A crew of Mongolian gerbils may have gone where no Mongolian gerbil has gone before, but they did not come back alive. A Russian spacecraft filled with mice, lizards and other animals has returned to Earth -- but with the majority of its furred passengers apparently dead. The Bion-M experiment, launched from Baikonur, Kazakhstan, on April 19, carried 45 mice, 15 geckos, 18 Mongolian gerbils, 20 snails and a number of different plants, seeds and microorganisms, according to a Russian state news site .  About half of the mice died, but the lizards reportedly survived.
SCIENCE
November 6, 2013 | By Amina Khan
Planetary scientists weren't remotely expecting the 62-foot-wide Chelyabinsk fireball to shoot across Russian skies in February  -- they'd had their eyes peeled on a much bigger target that missed the Earth by a decent margin, the asteroid 2012 DA14. But this relatively modest, unseen space rock caused a shock wave that shattered countless windows in the city and injured more than a thousand people. It was the largest asteroid impact on land in more than a century. Researchers are now saying that such impacts, from relatively small asteroids just tens of yards long, might be 10 times more common than we'd thought.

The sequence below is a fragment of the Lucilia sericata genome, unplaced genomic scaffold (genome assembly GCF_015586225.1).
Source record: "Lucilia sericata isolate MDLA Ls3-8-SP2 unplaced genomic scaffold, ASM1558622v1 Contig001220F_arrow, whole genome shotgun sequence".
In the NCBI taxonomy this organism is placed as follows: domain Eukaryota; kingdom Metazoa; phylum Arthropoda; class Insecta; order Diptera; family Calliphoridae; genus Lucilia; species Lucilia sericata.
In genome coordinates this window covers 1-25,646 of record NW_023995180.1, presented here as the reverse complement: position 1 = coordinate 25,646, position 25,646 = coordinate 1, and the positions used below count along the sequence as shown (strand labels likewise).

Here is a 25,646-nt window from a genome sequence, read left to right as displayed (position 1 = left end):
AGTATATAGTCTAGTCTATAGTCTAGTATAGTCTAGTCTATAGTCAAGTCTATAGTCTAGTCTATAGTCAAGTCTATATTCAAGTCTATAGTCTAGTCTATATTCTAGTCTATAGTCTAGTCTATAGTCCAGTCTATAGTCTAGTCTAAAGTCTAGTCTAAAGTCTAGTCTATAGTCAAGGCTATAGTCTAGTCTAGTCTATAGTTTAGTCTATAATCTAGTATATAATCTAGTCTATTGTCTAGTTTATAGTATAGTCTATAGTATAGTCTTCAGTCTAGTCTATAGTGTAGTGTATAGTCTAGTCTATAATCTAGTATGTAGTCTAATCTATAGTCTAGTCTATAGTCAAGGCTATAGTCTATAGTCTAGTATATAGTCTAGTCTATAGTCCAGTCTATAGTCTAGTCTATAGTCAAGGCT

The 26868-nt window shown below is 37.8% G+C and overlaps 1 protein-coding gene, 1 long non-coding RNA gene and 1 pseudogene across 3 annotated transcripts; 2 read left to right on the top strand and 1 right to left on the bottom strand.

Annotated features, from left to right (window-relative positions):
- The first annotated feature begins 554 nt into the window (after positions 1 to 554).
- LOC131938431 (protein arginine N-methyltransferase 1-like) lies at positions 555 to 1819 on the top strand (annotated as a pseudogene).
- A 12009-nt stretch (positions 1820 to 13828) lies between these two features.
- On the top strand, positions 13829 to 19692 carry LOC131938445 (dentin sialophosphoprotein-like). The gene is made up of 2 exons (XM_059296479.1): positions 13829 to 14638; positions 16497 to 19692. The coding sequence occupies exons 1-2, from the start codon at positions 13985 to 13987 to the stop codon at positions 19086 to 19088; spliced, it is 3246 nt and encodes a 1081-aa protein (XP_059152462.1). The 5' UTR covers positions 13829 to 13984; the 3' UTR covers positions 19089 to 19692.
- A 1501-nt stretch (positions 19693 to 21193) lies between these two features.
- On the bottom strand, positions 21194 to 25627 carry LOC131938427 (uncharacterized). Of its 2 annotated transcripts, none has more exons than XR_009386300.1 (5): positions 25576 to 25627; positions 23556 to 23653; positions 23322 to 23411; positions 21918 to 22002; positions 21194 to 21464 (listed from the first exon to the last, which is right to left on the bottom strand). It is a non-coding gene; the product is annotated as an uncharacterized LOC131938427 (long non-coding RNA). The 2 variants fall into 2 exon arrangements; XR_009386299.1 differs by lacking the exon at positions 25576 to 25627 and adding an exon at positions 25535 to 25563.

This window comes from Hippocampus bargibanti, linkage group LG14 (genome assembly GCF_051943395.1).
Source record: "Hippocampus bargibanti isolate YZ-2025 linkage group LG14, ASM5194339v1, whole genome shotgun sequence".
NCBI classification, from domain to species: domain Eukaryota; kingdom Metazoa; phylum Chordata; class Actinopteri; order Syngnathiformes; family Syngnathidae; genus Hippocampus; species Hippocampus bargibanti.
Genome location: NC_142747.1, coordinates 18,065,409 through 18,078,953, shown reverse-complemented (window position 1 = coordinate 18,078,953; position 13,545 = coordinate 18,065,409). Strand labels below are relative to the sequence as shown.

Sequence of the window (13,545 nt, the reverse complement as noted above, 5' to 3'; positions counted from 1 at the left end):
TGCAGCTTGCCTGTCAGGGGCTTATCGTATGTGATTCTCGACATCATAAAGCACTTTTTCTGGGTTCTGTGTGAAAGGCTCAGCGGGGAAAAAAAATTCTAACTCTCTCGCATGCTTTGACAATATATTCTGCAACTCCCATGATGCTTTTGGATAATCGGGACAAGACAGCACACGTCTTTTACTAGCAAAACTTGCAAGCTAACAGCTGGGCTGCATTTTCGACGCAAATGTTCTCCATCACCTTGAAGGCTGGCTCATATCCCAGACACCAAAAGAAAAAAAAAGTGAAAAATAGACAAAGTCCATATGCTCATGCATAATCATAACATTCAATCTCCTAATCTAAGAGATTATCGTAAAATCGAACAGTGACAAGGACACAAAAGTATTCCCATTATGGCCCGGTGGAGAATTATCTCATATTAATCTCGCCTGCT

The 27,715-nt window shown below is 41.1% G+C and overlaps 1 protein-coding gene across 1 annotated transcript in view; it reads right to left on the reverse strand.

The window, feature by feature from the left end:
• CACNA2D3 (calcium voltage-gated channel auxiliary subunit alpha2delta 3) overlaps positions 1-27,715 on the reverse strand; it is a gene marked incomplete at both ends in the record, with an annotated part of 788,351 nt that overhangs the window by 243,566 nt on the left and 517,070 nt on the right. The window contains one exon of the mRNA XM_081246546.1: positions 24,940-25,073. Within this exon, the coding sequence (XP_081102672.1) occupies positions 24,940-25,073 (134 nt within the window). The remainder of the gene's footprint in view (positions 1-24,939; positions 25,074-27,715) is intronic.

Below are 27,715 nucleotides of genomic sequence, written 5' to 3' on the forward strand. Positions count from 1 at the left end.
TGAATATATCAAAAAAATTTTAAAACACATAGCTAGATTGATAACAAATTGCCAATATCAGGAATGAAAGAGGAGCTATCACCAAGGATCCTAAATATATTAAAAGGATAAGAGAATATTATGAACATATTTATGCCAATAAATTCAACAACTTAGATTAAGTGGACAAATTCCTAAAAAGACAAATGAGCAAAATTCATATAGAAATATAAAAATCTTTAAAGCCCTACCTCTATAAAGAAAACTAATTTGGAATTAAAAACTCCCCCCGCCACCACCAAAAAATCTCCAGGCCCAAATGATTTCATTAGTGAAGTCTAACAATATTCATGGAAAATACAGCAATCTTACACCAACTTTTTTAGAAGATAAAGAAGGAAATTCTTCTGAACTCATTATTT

CALIFORNIA | LOCAL
June 21, 2010 | Thomas H. Maugh II, Los Angeles Times
Vladimir Arnold, a Russian mathematician who pioneered work on the arcane field known as catastrophe theory and whose work on the KAM theory led to a better understanding of the motion of planets in the solar system and a host of other applications, died of peritonitis in Paris on June 3. He was 72. He "was one of the most eminent contemporary mathematicians from all points of view," according to a statement from the Russian Academy of Sciences....
NEWS
June 1, 2001 | MAURA REYNOLDS, TIMES STAFF WRITER